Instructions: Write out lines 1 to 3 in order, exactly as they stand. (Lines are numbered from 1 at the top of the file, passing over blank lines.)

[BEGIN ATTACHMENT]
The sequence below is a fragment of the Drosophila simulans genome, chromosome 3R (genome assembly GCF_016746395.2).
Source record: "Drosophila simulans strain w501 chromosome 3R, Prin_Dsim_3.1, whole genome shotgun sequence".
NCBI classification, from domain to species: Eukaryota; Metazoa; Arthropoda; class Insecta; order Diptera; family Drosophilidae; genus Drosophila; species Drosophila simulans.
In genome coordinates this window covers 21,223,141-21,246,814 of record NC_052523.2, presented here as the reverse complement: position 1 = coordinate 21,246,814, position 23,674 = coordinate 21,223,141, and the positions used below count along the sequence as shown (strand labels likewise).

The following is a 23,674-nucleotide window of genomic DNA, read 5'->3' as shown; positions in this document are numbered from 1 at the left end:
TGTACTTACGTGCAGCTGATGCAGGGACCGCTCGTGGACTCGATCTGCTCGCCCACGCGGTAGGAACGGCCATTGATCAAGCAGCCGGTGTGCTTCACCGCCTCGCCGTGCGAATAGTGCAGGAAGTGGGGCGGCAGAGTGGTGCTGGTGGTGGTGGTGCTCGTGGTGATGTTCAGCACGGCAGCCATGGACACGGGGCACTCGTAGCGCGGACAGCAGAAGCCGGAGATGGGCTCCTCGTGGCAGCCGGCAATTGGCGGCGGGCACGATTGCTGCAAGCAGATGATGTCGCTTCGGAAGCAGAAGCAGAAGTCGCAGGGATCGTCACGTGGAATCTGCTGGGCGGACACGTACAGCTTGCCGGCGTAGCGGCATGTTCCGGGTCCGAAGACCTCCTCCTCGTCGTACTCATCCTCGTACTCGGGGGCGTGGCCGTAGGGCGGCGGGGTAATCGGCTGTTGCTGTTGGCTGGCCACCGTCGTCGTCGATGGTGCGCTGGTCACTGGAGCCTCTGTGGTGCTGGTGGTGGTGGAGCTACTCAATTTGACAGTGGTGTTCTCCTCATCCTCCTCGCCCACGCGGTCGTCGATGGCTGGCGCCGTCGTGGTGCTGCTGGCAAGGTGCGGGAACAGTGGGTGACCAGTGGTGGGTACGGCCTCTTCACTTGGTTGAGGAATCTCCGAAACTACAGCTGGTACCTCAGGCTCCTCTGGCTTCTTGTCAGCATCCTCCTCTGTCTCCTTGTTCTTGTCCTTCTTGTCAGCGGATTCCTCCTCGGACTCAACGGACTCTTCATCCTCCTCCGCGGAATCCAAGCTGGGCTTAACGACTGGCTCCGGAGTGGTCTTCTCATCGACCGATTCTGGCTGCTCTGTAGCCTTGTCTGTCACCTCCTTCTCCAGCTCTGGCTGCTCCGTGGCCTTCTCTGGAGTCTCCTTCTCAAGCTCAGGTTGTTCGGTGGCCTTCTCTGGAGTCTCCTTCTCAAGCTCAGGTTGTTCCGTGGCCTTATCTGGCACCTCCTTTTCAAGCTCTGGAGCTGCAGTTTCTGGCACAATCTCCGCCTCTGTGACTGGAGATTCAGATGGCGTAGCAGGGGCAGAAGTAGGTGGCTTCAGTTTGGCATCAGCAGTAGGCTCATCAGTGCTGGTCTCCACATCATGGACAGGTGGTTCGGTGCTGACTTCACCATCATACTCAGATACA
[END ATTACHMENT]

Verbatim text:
The sequence below is a fragment of the Drosophila simulans genome, chromosome 3R (genome assembly GCF_016746395.2).
Source record: "Drosophila simulans strain w501 chromosome 3R, Prin_Dsim_3.1, whole genome shotgun sequence".
NCBI classification, from domain to species: Eukaryota; Metazoa; Arthropoda; class Insecta; order Diptera; family Drosophilidae; genus Drosophila; species Drosophila simulans.